Sox’ first win comes with bullpen help
The gates to Fenway Park swung open yesterday just as the Red Sox were finishing up batting practice. As eager fans streamed in to see the green grass that signals the end of a long winter, general manager Theo Epstein was in the clubhouse about to address his team.
The Red Sox had arrived home shockingly winless after six games and some sort of meeting was required. Epstein, the architect of an underachieving roster, decided he would do the talking.
His message was an affirmation, reminding the players the season had just started and that the winning tradition built in recent years would not crumble because of one road trip. Adversity would reveal their character.
Professional athletes have heard it all before. But the words made an impact this time.
“For me, there’s always a certain situation where the lead man has got to light the fire and that’s what I think he did today,’’ closer Jonathan Papelbon said. “Just letting us know that we’re a good team and to keep working hard and that things were going to start falling our way.’’
It was, Daniel Bard said, ex actly what the players needed to hear.
“Pretty awesome,’’ he said.
The positive words helped lead to positive results. Dustin Pedroia homered and drove in three runs and the bullpen was near perfect for four innings as the Red Sox beat the Yankees, 9-6, before a crowd of 37,178.
“That’s a step in the right direction,’’ Pedroia said. “We’re 1-6. Whatever. We’re just grinding, man. We don’t really care what you guys write. We don’t care what people think. We’re just going to go play baseball. We have a lot of great players; we have a lot of great pitching. We’ll find ourselves.’’
The 100th home opener at Fenway Park started in solemn fashion with a tribute to former GM Lou Gorman, who died last week. Then Hall of Famer Carl Yastrzemski threw out the ceremonial first pitch to Jason Varitek, two captains connecting as the crowd cheered. Boos were next as John Lackey allowed two runs in the first inning.
But the Red Sox scored more runs than they had in their previous four games combined, knocking Yankees starter Phil Hughes out after two innings.
Manager Terry Francona shook up the lineup, dropping slumping Jacoby Ellsbury from first to eighth. Carl Crawford hit leadoff for the first time since 2007. Adrian Gonzalez hit third and that moved up Kevin Youkilis, David Ortiz, and J.D. Drew.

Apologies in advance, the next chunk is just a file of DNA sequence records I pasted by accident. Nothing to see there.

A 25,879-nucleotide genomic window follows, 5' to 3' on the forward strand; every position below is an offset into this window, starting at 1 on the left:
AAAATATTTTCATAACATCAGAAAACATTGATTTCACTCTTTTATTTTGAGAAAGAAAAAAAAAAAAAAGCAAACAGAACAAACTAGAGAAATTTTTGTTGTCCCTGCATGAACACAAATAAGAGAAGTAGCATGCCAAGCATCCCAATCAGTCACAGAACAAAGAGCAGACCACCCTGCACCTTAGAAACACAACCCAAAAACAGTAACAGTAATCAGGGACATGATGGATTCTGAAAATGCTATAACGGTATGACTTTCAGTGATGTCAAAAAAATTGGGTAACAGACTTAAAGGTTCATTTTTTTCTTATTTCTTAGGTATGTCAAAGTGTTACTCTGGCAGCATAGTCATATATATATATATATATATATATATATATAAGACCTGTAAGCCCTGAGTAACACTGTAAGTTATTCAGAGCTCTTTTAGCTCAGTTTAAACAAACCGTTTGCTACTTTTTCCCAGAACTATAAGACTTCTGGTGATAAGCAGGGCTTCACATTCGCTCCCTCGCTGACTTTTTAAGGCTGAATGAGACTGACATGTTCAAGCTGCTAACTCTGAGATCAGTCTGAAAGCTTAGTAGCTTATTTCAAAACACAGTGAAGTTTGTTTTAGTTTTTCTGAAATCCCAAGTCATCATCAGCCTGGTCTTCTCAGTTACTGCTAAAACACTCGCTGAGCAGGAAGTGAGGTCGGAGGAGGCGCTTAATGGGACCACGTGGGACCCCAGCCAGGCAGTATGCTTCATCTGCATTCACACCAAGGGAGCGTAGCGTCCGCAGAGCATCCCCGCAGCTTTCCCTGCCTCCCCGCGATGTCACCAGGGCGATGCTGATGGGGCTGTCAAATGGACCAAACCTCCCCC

Crawford, who would prefer not to lead off, was 0 for 5. But the Sox had a season-best 12 hits.
“That’s what we can do,’’ Ortiz said. “That’s us.’’
They needed all of that offense as Lackey allowed six runs on seven hits, two walks, and a hit batter in five innings. After the two runs in the first, the Yankees scored single runs in the next four innings. Lackey’s earned run average is now 15.58.
Pedroia started the Sox on the road to redemption with a solo shot to left in the first inning, the third straight year he has homered in the home opener.
“That gave everybody a lift,’’ Drew said. “Even though we were still down, I think we relaxed a little. Then we started to hit.’’
The Sox sent nine batters to the plate in the second inning and scored five runs.
Singles by Drew, Jarrod Saltalamacchia, and Ellsbury loaded the bases. Marco Scutaro grounded into a force at third, driving in one run. With two out, Pedroia slapped a two-run single to center and advanced to second on a throwing error by Curtis Granderson.
Gonzalez followed with an RBI single. After Youkilis walked, Ortiz drove in another with a single to center.
After the Yankees tied the game at 6 in the fifth, Saltalamacchia hammered an RBI double off Bartolo Colon. In the seventh, Gonzalez bunted for a single against the defensive shift, Ortiz moved him to third with an opposite-field double, and Drew drove them both in with a single to right.
“It felt great. We were just waiting to get home so we can win,’’ Ortiz said. “Just kidding.’’
Former Yankee Alfredo Aceves, called up earlier in the day from Pawtucket, pitched a scoreless sixth inning, getting Derek Jeter to ground into a double play with two runners on. Bobby Jenks, Bard, and Papelbon followed. The bullpen quartet allowed one hit and two walks. Only one Yankee advanced as far as second base.
“Those guys did a tremendous job,’’ Youkilis said.
After Papelbon retired the Yankees in order in the ninth inning, striking out Brett Gardner and Jeter, the players enjoyed the postgame handshake ritual to the fullest with Ortiz hugging every uniform in sight.
“I’ve never seen a team so happy to be 1-6,’’ Francona said.